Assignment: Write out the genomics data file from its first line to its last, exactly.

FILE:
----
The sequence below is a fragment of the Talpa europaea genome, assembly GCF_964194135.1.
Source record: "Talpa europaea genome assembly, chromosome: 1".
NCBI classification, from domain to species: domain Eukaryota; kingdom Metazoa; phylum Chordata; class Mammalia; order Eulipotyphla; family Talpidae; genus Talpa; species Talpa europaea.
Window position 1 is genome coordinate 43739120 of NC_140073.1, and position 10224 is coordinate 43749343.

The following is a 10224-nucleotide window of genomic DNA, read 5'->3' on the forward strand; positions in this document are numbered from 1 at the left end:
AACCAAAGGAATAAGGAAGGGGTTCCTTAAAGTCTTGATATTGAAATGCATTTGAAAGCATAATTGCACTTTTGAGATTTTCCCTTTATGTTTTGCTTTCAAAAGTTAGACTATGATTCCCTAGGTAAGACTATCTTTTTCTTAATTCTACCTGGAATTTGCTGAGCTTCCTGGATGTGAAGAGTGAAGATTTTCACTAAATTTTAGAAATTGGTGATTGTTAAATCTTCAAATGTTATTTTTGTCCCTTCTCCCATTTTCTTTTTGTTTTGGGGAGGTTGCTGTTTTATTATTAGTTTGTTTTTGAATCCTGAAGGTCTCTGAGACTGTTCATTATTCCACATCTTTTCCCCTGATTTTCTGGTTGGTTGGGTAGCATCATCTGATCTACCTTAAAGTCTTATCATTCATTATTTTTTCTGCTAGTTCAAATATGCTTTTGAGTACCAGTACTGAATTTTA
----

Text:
The sequence below is a fragment of the Talpa europaea genome, assembly GCF_964194135.1.
Source record: "Talpa europaea genome assembly, chromosome: 1".
NCBI classification, from domain to species: domain Eukaryota; kingdom Metazoa; phylum Chordata; class Mammalia; order Eulipotyphla; family Talpidae; genus Talpa; species Talpa europaea.
Window position 1 is genome coordinate 43739120 of NC_140073.1, and position 10224 is coordinate 43749343.

The following is a 10224-nucleotide window of genomic DNA, read 5'->3' on the forward strand; positions in this document are numbered from 1 at the left end:
AACCAAAGGAATAAGGAAGGGGTTCCTTAAAGTCTTGATATTGAAATGCATTTGAAAGCATAATTGCACTTTTGAGATTTTCCCTTTATGTTTTGCTTTCAAAAGTTAGACTATGATTCCCTAGGTAAGACTATCTTTTTCTTAATTCTACCTGGAATTTGCTGAGCTTCCTGGATGTGAAGAGTGAAGATTTTCACTAAATTTTAGAAATTGGTGATTGTTAAATCTTCAAATGTTATTTTTGTCCCTTCTCCCATTTTCTTTTTGTTTTGGGGAGGTTGCTGTTTTATTATTAGTTTGTTTTTGAATCCTGAAGGTCTCTGAGACTGTTCATTATTCCACATCTTTTCCCCTGATTTTCTGGTTGGTTGGGTAGCATCATCTGATCTACCTTAAAGTCTTATCATTCATTATTTTTTCTGCTAGTTCAAATATGCTTTTGAGTACCAGTACTGAATTTTA